I’ve missed the last few books by Jonathan Lethem, but remember liking some of his earlier ones, especially Motherless Brooklyn, an unforgettable novel about a detective with Tourette syndrome. Read more
I seem to be on a jag: novels about novelists. I was wowed by Meg Wolitzer’s The Wife, and before that, loved David Gilbert’s & Sons. Read more
This novel starts off typically enough with a grad student crush on a charismatic professor. Read more
I knew I liked Meg Wolitzer before I read her latest,The Interestings, but afterwards I was inspired to look for her older novels, something I only do with my very favorite authors. Read more
If you read a book about an eighteenth century Jewish peddler being transformed into a housefly, I think it’s best if you aren’t reminded of Kafka’s Metamorphosis. But maybe that’s just me. Read more
Here are a couple of engrossing reads for the holiday weekend. No pilgrims, no arguments over who washes the turkey pan, not so much as a hand-turkey elementary school art project in either of these, I promise. Either will get you through a long layover in the airport, the shame of being seated at the “kids’ table,” or a light case of tryptophan stupor. One may even act as a cautionary tale and keep you from over-gorging.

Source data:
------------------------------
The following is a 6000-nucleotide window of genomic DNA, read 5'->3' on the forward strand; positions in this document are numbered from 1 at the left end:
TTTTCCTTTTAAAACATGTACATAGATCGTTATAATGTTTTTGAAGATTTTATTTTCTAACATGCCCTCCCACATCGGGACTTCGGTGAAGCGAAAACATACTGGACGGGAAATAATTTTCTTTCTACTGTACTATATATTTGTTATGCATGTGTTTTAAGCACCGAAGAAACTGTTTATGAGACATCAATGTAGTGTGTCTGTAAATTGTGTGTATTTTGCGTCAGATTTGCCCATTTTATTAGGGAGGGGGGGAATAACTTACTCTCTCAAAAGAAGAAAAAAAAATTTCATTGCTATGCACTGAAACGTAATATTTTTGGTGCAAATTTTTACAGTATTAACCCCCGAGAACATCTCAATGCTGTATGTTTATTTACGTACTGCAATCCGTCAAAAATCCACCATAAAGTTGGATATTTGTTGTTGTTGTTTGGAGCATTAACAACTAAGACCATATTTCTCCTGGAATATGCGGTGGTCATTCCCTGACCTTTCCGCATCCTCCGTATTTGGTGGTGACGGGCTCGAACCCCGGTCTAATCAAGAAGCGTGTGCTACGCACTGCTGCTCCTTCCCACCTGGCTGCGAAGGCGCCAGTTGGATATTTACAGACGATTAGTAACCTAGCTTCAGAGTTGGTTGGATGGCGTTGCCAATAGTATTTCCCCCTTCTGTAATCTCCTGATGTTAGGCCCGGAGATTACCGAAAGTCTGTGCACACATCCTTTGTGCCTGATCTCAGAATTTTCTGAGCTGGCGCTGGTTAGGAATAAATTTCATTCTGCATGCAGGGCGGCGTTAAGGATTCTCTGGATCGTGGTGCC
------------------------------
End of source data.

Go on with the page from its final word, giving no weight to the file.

All of Jhumpa Lahiri’s fiction deals with the immigrant experience, from India to (most often) the northeastern United States, and The Lowland is no exception. This time, though, the reader gets a lesson in Indian history along with a compelling family story. Read more